Cannabis oil bill provides hope for local family
North Carolina legislators have cleared the way to allow the use of hemp oil extract treatment in clinical studies, giving hope to those who suffer from severe seizure disorders including one Tuscola High School graduate.
Earlier this month, Gov. Pat McCrory signed the legislation called "Hope 4 Haley and Friends" passed the House in June with almost full support.
Cannabis oil is not the same as medical marijuana. It's low in THC, the euphoric property in marijuana, so it doesn't produce a high. However, the oil is high in CBD, a property that has been shown to possibly quell extreme seizure disorders.
“For some children, this treatment is the only relief they can get from debilitating seizures,” McCrory said. “Additionally, provisions in this law will lead to clinical research at our universities that could help in the development of new and more widely accessible therapies."
The law allows neurologists to conduct evidence-based studies exploring the safety and efficacy of treating intractable epilepsy with the hemp plant oil extract. Possession of hemp oil without being enrolled in a medical study is still illegal.
That means that North Carolina patients must participate in one of the studies in order to have access to the oil. For now, it's unclear how many studies there will even be.
For Eugenia and Harold Franklin, the news of the bill being signed into law was one of surprise and excitement.
"We are really excited to see what this is going to bring. I was very surprised that it went through. I hoped it would, but the way some of the laws and politicians are, I just didn't think it would go through as quick as it did," Eugenia Franklin said.
The couple has been advocating for a cannabis oil bill since they heard about the possible benefits it could have for seizure patients. Their daughter, 24-year-old Amanda, has had severe seizures since she was only 4 months old as a result of a still undiagnosed condition. Multiple seizures in a day are not uncommon. When she was sick with a stomach virus earlier this year she suffered 40 seizures in 24 hours.
Because the legislation is the first of its kind in North Carolina and still in its infancy, Franklin is not sure if or when Amanda will be able to get the treatment. But the family remains hopeful because it's their last hope.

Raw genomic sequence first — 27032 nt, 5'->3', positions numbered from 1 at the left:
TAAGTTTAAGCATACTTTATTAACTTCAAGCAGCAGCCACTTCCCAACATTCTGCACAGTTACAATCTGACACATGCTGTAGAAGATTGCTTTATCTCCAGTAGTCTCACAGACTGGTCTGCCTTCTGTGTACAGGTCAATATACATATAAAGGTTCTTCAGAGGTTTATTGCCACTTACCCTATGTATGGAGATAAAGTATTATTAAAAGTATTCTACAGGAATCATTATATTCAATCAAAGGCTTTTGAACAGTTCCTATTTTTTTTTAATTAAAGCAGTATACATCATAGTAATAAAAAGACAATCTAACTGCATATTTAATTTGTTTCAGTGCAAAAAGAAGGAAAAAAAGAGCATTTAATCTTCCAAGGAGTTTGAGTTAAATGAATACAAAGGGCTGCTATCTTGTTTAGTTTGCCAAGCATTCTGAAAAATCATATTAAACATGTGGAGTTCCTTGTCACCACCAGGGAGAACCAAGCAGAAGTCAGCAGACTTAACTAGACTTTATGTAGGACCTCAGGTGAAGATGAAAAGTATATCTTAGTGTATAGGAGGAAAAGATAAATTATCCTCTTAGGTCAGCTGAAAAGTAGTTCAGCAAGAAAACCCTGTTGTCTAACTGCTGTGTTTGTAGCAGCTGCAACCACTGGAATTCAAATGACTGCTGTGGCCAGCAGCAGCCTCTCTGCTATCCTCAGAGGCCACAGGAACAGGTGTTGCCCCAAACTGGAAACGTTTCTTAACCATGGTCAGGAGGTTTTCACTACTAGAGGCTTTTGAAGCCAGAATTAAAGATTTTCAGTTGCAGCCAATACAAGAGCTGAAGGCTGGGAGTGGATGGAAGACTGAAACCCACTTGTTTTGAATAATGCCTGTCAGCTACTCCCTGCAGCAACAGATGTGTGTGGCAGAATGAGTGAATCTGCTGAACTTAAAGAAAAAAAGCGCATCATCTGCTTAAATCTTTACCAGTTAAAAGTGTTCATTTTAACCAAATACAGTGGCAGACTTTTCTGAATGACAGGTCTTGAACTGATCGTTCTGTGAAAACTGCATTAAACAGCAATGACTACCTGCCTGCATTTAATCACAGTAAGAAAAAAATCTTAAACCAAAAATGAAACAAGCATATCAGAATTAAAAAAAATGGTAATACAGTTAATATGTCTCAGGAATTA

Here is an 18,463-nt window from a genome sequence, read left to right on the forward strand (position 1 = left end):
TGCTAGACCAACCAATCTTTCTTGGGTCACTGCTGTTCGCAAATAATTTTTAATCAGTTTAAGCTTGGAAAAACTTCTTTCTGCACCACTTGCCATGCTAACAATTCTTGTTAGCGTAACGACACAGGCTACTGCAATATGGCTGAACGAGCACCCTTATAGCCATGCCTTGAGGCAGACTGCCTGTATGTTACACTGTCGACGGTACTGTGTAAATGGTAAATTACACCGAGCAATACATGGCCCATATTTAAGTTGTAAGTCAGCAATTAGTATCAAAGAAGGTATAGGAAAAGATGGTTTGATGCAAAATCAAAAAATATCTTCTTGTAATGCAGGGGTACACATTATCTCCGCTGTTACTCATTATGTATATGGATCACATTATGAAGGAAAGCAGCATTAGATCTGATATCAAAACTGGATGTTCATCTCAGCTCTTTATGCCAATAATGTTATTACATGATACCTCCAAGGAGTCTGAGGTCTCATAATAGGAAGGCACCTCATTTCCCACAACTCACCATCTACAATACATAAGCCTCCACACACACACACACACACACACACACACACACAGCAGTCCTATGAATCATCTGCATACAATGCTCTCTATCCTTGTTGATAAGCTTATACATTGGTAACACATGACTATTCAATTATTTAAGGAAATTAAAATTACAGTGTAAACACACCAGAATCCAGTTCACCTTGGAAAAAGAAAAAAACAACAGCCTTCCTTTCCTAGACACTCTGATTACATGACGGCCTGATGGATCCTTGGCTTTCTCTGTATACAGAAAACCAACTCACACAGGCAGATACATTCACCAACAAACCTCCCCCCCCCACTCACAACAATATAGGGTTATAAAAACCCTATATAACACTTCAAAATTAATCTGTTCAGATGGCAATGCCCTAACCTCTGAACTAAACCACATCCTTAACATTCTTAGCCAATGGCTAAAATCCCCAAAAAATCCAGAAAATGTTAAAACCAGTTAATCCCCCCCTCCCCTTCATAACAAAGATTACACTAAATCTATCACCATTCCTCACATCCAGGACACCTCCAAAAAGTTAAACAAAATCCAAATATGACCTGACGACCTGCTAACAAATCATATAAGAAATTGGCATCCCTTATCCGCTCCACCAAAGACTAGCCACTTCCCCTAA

The more than 26 different medications Amanda has tried over the years have failed to address her severe daily seizures. She's also undergone four brain surgeries in an attempt to quell the side effects. Doctors have repeatedly told the family that it's only a matter of time before the strong medications take a severe toll on her body and may eventually stop her heart.
Franklin hopes a study will be piloted at the medical community of Wake Forest University, which would be within a day's driving distance.
"Her neurologist in Asheville has said that he will refer us to whichever one we want to go to," she said.
But at this point, Amanda's doctors still seem in the dark about what the new law even means.
Patients will need to be able to meet certain criteria, which may be different for every study. Franklin said one doctor told her Amanda would have had to have failed at least three treatment options to be qualified for one study, which she does meet.
But Franklin also has heard that it could take up to six months before the studies even begin. She's also heard that medical insurance and Medicaid will likely not pay for the studies, but she has not heard anything about how much it could cost. She hopes the studies will be charged based on the family's income so they can afford Amanda to be a part of it.
"Right now I guess it's a process of them getting all the bugs worked out and getting guidelines and patient registry set up," Franklin said. "Until then, we're kind of in a hold pattern."
Knowing legislators are showing support for cannabis oil is encouraging for the family and they hope it could mean even more support in the future. All they want is a chance to try it because it may be their daughter's last resort.
"It may not help, but it might help and it's worth a try," Franklin said.